For This Springfield Business, Better Times Are on Tap
From the beginning of the pandemic, Ray Berry’s White Lion Brewery was deemed an essential business by the state’s governor.
That means it was allowed to remain open when many others had to close amid efforts to flatten the curve and relieve the tension on the region’s healthcare system.
But as any other venture on that large list can attest, ‘essential’ does not mean free of challenges, headaches, anxiety, and uncertainty about what might come next.
Indeed, there’s been plenty of all of those things for this Springfield-based company that was looking toward 2020 as a watershed year, and still is in at least some respects.
Especially with plans for a much-anticipated taproom and accompanying restaurant in Tower Square — specifically the former Spaghetti Freddy’s site — now moving forward again after a halt to most forms of construction during the spring.
“Pre-COVID, we were really ramping up and starting to fire on all cylinders relative to sales and construction — we were about to onboard another salesperson and were also looking to obtain another vehicle and perhaps another part-time person to deliver our product,” he told BusinessWest. “And then … the pandemic hit.”
And it hit hard, impacting the company from “front to back,” as Berry put it.
“Pre-COVID, we were really ramping up and starting to fire on all cylinders relative to sales and construction — we were about to onboard another salesperson and were also looking to obtain another vehicle and perhaps another part-time person to deliver our product. And then … the pandemic hit.”
By that he meant virtually every aspect of the business, from the closure of the hundreds of bars and restaurants (as well as MGM Springfield) that sold White Lion to a halting of construction work on the brewery; from the canceling of high-profile events where the brand had a presence, such as the Holyoke Road Race, to the suspension of the beer gardens the company has hosted in downtown Springfield and Westfield during the summer and fall months.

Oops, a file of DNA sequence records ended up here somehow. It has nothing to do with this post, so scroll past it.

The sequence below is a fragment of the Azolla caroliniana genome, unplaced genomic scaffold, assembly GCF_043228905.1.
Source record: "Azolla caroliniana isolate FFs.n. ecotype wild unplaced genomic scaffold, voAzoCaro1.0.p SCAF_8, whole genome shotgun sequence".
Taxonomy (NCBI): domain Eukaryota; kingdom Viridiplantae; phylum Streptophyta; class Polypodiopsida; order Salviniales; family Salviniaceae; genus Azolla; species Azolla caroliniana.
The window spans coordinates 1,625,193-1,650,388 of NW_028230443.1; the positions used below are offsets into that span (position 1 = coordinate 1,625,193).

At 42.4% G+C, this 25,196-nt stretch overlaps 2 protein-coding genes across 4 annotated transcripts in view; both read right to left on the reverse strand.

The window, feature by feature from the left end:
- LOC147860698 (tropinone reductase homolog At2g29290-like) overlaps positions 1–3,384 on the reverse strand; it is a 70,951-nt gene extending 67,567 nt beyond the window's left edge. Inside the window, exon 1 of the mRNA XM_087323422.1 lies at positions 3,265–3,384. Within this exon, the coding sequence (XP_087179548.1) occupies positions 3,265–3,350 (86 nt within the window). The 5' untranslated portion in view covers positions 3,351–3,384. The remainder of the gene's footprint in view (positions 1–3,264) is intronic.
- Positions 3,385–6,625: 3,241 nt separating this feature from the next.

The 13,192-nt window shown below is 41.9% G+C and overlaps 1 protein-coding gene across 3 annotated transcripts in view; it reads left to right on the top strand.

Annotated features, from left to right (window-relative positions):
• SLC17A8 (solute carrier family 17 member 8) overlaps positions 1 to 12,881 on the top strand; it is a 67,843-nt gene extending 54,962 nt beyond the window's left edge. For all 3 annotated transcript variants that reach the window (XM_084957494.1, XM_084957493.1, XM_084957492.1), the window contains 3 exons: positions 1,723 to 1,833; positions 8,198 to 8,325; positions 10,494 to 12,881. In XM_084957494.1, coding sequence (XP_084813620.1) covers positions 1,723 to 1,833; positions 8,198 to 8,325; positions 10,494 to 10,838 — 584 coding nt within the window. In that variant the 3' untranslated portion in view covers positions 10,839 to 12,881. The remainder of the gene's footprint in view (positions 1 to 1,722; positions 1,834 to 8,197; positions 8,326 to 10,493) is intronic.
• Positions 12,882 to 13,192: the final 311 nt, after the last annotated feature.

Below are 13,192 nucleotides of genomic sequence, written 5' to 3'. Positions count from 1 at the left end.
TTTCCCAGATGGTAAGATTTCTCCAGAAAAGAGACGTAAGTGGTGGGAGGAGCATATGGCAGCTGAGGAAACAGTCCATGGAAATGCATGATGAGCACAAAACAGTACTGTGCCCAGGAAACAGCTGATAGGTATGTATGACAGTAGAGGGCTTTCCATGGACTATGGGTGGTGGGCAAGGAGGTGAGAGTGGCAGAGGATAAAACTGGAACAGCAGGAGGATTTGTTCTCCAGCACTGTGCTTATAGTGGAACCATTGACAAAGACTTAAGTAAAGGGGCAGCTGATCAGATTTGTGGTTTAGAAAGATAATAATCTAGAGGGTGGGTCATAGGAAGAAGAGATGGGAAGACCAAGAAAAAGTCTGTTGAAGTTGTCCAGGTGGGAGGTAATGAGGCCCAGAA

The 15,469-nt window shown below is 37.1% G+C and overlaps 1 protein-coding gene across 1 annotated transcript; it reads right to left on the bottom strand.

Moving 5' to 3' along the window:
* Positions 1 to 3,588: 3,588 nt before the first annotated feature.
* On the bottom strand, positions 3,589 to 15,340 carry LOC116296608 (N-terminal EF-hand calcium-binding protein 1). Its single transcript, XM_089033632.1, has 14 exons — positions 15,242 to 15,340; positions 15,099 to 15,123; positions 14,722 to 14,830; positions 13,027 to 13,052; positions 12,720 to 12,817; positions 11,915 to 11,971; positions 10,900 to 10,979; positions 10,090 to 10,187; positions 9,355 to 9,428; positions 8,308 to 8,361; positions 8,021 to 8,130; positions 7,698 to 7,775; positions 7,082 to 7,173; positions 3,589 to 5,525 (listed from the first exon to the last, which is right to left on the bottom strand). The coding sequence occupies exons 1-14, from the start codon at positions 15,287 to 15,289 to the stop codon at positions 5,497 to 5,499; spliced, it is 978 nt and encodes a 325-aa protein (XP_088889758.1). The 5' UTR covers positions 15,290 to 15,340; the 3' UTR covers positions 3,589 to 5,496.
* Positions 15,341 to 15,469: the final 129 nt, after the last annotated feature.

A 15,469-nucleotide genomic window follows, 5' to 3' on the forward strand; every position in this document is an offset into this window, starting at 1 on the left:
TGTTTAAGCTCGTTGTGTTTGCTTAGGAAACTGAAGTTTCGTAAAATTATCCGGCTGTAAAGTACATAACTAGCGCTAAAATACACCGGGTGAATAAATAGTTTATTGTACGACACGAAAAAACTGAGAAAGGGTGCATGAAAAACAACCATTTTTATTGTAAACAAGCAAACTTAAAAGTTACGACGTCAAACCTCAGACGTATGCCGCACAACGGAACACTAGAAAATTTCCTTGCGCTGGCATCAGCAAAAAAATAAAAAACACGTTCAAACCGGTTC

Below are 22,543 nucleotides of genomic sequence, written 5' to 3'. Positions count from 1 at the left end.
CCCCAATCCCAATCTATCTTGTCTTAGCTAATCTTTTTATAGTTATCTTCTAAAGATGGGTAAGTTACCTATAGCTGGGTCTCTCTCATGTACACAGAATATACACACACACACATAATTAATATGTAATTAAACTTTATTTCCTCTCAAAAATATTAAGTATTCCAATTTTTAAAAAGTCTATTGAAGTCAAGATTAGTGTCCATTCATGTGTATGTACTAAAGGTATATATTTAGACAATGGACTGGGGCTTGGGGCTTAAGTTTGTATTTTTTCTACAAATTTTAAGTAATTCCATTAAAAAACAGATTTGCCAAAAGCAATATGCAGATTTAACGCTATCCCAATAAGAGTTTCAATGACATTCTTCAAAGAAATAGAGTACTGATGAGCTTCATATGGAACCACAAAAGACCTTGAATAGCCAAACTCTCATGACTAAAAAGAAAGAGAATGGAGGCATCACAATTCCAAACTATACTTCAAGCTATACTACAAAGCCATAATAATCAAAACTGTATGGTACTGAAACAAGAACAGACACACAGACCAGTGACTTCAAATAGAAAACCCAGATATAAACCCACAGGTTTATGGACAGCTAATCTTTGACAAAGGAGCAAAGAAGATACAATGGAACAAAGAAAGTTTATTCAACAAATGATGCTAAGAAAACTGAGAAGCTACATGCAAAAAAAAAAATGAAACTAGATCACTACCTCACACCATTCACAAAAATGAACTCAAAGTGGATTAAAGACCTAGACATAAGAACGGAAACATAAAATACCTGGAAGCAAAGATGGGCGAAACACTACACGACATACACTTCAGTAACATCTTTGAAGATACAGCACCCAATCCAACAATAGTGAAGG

“It was just like a crash — it all happened at once within a 48-hour period when the state and federal governments stepped in and put restrictions in place,” he noted, adding that, as sales plummeted (only liquor stores, also deemed essential, remained as a distribution point), the company had to lay off some of its employees in stages and figure out how to manage with those who remained.
White Lion has been helped by assistance programs on a number of levels, from the federal Paycheck Protection Program to the local Prime the Pump initiative created by the Development Department in Springfield, said Berry, adding that this help, coupled with the remaining business from liquor stores, enabled the company to stay on its feet during those brutal spring months.
And as the state continues to reopen businesses, the outlook for White Lion continues to brighten. Restaurants have reopened across the region, and the state’s casinos have been given the green light to open their doors, although MGM Springfield has not given a specific date when it might do so. And work has resumed on the project in Tower Square, and Berry is projecting that his crew can be in and brewing beer by the end of this month.
“The taproom component is under construction now,” he went on, “and we hope that by mid-August, the taproom piece, as well the kitchen piece, will be complete, and that by the end of August or early September we can start welcoming people into the space.”
Meanwhile, White Lion has recalled most of its seven employees and expects to be “whole” in that regard by late July, he said.
Projecting beyond the next few months is difficult, but Berry believes the company will be able to open its beer gardens in late August or early September, noting that these ventures will be part of phase 3 of the state’s reopening plan.
Looking back — and ahead — Berry, echoing countless other business owners across every sector of the economy, said the pandemic has provided a stern test, one he believes his team is passing through determination and imagination.
“It’s been a challenge in every way you can imagine,” he told BusinessWest. “It’s just a predicament that we’re in, and we have to pivot and continue to find ways to remain resourceful and efficient for the benefit of the sustainability of the company.
“I always said that we’re all resilient as people,” he went on. “And there’s always going to be a light at the end of the tunnel. We don’t know how long that tunnel may be, but there will be a light, and we’re starting to see some of that that now.”